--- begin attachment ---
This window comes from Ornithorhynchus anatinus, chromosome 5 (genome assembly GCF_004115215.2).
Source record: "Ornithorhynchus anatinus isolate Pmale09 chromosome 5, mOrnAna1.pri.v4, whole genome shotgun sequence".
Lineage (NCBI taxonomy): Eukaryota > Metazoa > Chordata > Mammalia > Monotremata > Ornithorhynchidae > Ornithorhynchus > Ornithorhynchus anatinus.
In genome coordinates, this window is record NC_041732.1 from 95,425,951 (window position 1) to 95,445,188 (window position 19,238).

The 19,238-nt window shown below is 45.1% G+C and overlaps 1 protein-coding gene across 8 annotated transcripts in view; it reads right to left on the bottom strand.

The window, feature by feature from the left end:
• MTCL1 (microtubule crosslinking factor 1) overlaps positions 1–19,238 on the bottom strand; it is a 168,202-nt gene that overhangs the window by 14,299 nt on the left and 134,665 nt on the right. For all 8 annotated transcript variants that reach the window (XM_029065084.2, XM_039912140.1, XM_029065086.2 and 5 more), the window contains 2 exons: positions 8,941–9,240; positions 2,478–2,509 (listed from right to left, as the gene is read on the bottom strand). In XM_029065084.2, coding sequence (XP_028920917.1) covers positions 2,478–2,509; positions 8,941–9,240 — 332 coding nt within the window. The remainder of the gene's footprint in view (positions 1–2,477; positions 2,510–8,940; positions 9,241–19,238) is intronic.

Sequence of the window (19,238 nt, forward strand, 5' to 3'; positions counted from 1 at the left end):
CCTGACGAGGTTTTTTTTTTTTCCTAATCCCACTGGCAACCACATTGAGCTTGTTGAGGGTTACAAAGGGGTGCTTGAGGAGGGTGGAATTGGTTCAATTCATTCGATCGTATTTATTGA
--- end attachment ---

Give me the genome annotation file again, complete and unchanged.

This window comes from Ornithorhynchus anatinus, chromosome 5 (genome assembly GCF_004115215.2).
Source record: "Ornithorhynchus anatinus isolate Pmale09 chromosome 5, mOrnAna1.pri.v4, whole genome shotgun sequence".
Lineage (NCBI taxonomy): Eukaryota > Metazoa > Chordata > Mammalia > Monotremata > Ornithorhynchidae > Ornithorhynchus > Ornithorhynchus anatinus.
In genome coordinates, this window is record NC_041732.1 from 95,425,951 (window position 1) to 95,445,188 (window position 19,238).

The 19,238-nt window shown below is 45.1% G+C and overlaps 1 protein-coding gene across 8 annotated transcripts in view; it reads right to left on the bottom strand.

The window, feature by feature from the left end:
• MTCL1 (microtubule crosslinking factor 1) overlaps positions 1–19,238 on the bottom strand; it is a 168,202-nt gene that overhangs the window by 14,299 nt on the left and 134,665 nt on the right. For all 8 annotated transcript variants that reach the window (XM_029065084.2, XM_039912140.1, XM_029065086.2 and 5 more), the window contains 2 exons: positions 8,941–9,240; positions 2,478–2,509 (listed from right to left, as the gene is read on the bottom strand). In XM_029065084.2, coding sequence (XP_028920917.1) covers positions 2,478–2,509; positions 8,941–9,240 — 332 coding nt within the window. The remainder of the gene's footprint in view (positions 1–2,477; positions 2,510–8,940; positions 9,241–19,238) is intronic.

Sequence of the window (19,238 nt, forward strand, 5' to 3'; positions counted from 1 at the left end):
CCTGACGAGGTTTTTTTTTTTTCCTAATCCCACTGGCAACCACATTGAGCTTGTTGAGGGTTACAAAGGGGTGCTTGAGGAGGGTGGAATTGGTTCAATTCATTCGATCGTATTTATTGA